Today is Friday 13th, a day many people fear is cursed with bad luck, tragic accidents and horrible events. However, two researchers in the UK say they have proved that the whole bad luck story is merely a myth – today is no more hazardous or luckier than any other day of the year.
Triskaidekaphobia – the extreme superstition regarding the number 13 – is widespread across much of the world. Paraskevidekatriaphobia – a superstitious fear of Friday 13th – is also a common phobia.
More than one quarter of all streets in the United Kingdom have no number thirteen. Houses on number 13 generally sell for less than properties on either side, even if they are identical. A high proportion of blocks of flats or offices have no 13th floor.
Today is Friday 13th, but do not fear – you are in no greater danger of an accident or some horrible event today than in any other day of the year – a new study has concluded.
Many people never travel by plane or undertake long car or train journeys on Friday 13th, for fear of dying or having an awful injury on that date. Airlines in Western Europe and North America say their bookings for Friday 13th are lower than on other days.
Dr. Fidrmuc said:
“On Friday June 13th 2014 flights on budget airlines were considerably cheaper in Austria, France, Sweden and the UK than on any other days that month.”
No link to bad or good luck
Economist Dr. Jan Fidrmuc, who works at the Department of Economics and Finance and Centre for Economic Development and Institutions at Brunel University, and Dr. Juan De Dios Tena Horrillo, from the University of Liverpool’s Management School, explained in the academic journal Kyklos (citation below) that the date is not at all linked to bad luck.
The authors say the bad luck is generally attributed to their being thirteen people at Jesus Christ’s Last Supper, one of whom later betrayed him, and his crucifixion, which took place on a Friday.
The most common superstitions related to bad luck are seeing a black cat, walking under a ladder, opening an umbrella indoors, breaking a mirror, and Friday 13th, especially in Europe, North and South America.
Despite the long-held belief that Friday 13th was an ‘unlucky’ day, nobody had ever examined the phenomenon scientifically to determine whether this really was the case, that is, until now.
Dr. Fidrmuc and Dr. Tena Horrillo decided to find out whether Friday 13th was unluckier than the other days of the week or year. They said that selecting the right kind of data was vital. Going out and surveying a load of people would not be reliable, because many of them would just remember something awful that had happened on that ‘unlucky’ day.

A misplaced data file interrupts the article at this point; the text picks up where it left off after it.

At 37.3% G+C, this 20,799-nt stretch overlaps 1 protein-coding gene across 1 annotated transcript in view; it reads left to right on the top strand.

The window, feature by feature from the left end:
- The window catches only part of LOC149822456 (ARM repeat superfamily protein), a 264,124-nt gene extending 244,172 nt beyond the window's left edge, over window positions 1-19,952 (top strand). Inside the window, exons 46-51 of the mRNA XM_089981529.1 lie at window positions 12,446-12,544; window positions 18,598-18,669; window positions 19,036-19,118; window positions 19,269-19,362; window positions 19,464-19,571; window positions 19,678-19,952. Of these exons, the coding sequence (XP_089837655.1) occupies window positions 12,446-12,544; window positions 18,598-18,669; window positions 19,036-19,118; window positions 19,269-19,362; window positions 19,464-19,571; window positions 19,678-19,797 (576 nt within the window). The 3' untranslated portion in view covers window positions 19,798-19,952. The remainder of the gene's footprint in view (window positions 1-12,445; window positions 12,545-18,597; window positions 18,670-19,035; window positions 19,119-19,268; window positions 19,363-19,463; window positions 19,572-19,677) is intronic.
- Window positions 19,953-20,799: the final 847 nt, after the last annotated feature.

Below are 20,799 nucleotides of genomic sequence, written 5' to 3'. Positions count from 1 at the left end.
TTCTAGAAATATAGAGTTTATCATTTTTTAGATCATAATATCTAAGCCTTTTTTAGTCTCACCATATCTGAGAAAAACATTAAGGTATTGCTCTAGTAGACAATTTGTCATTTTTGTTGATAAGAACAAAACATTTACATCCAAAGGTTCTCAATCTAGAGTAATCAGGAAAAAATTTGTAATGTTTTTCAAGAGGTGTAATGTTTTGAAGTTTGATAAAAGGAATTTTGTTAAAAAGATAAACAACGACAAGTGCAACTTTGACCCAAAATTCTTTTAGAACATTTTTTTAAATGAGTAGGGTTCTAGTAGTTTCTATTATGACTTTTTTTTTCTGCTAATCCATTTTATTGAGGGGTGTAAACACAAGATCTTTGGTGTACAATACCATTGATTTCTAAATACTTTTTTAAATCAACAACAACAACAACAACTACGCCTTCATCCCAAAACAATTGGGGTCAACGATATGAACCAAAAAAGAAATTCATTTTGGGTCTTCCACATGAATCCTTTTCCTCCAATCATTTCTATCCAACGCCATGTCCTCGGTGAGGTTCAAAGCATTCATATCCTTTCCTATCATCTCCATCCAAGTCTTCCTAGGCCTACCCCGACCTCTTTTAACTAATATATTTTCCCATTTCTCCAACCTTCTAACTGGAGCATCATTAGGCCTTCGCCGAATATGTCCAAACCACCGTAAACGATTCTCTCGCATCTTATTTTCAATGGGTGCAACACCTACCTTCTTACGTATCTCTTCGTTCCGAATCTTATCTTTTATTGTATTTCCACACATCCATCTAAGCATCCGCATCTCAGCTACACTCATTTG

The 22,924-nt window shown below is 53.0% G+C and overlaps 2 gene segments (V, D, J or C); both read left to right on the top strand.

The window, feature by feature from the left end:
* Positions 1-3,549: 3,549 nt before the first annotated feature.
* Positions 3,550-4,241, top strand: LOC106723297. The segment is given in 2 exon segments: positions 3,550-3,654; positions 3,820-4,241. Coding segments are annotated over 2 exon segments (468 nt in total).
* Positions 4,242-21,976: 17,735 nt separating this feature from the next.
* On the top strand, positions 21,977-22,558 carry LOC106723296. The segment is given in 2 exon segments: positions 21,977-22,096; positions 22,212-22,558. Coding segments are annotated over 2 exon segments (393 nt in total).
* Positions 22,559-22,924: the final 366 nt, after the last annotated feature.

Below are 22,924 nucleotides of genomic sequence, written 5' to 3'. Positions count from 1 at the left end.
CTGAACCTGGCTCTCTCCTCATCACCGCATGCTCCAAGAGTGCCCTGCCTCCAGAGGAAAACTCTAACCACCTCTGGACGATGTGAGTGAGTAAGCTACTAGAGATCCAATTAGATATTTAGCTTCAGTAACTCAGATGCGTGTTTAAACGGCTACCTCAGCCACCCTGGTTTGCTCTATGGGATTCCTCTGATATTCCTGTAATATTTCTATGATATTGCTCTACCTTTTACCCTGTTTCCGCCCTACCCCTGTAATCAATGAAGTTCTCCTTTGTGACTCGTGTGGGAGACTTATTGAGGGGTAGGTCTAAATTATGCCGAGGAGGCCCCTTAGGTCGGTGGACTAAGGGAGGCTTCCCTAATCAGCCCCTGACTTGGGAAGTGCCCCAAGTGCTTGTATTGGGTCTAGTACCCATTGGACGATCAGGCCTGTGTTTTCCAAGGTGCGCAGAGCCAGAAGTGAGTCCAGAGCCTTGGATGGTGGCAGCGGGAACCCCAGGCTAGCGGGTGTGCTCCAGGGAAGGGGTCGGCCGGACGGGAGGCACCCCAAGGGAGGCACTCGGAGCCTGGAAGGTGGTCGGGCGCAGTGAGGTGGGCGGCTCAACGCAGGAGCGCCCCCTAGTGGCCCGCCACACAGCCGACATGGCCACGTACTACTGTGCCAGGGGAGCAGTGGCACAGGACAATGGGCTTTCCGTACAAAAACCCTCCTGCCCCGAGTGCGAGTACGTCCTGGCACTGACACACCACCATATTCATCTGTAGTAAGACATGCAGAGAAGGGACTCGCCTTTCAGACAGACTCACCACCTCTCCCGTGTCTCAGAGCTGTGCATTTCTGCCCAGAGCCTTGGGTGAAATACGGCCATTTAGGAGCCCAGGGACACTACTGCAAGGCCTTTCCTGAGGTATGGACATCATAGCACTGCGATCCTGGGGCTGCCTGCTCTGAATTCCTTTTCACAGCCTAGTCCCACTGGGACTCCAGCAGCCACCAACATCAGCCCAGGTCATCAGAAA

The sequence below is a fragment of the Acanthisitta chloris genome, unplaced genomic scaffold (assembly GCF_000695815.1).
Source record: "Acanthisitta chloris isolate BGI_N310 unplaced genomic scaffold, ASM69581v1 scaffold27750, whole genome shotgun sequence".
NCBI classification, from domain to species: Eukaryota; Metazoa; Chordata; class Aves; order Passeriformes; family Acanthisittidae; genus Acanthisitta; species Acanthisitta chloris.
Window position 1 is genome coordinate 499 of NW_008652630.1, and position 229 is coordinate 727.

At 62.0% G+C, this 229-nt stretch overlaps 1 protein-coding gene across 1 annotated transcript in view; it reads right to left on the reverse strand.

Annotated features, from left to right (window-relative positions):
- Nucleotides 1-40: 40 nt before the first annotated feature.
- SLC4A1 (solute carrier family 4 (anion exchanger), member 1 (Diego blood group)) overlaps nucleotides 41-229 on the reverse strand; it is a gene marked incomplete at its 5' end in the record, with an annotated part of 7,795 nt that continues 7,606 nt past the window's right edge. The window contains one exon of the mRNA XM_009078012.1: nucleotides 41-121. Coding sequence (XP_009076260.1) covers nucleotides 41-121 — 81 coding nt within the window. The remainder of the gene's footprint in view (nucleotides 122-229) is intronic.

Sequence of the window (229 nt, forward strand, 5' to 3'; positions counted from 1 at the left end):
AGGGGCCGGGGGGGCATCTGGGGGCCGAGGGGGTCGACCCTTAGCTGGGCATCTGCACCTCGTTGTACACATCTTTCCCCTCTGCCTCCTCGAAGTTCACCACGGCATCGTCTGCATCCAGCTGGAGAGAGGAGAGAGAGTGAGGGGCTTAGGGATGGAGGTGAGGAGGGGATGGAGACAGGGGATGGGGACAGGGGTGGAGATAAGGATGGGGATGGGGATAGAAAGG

Trying to gauge the outcomes of events, such as a wedding date or buying a house, is also very unreliable for several reasons. For example, superstitious people are not likely to do anything important on Friday 13th, which would distort the statistics.
Many people are suspicious of the number 13 on its own (without the Friday). According to official figures from the Office for National Statistics (they gather and analyze huge quantities of numbers), the number of weddings that occurred in 2013 was much lower than in 2012 and 2014.
Shopping declines considerably on Friday 13th, compared to other days – in fact, it drops by over $1 billion in the United States.
Study used UK Labour Force Survey data
The two researchers gathered and analysed data on four million people from the UK Labour Force Survey, the country’s largest household survey with information about people’s jobs, salaries, marital status and date of birth.
They focused on date of birth data, because no matter how hard we try, there is no way we can determine the exact day when a baby is born, apart from bullying a doctor into carry out a caesarean section on a specific date – not that easy in the UK.
The authors wanted to find out whether people born on Friday 13th were more (less) likely to have a job, have a higher or lower than average income, or remain single.
These outcomes, they argue, are extremely important for measuring people’s quality of life – which is linked to how lucky or unlucky a person has been.
Their findings showed that people born on Friday 13th, or just the 13th (not on a Friday) had similar outcomes to those born on other dates, i.e. their lives showed no evidence of more luck or bad luck.
In an Abstract in the journal, the authors wrote:
“We find little evidence that people born on the 13th or those born on Friday the 13th are significantly less likely to be employed, earn lower wages or that they are more likely to stay unmarried compared to people born on other days.”
Citation: “Friday the 13th: The Empirics of Bad Luck,” Jan Fidrmuc and J. D. Tena. Kyklos, Volume 68, Issue 3, pages 317–334. DOI: 10.1111/kykl.12085.
Video – Top 10 superstitions
Whether you believe in them or not, superstitions are very much alive, have been for centuries, and are likely to continue thriving for a very long time.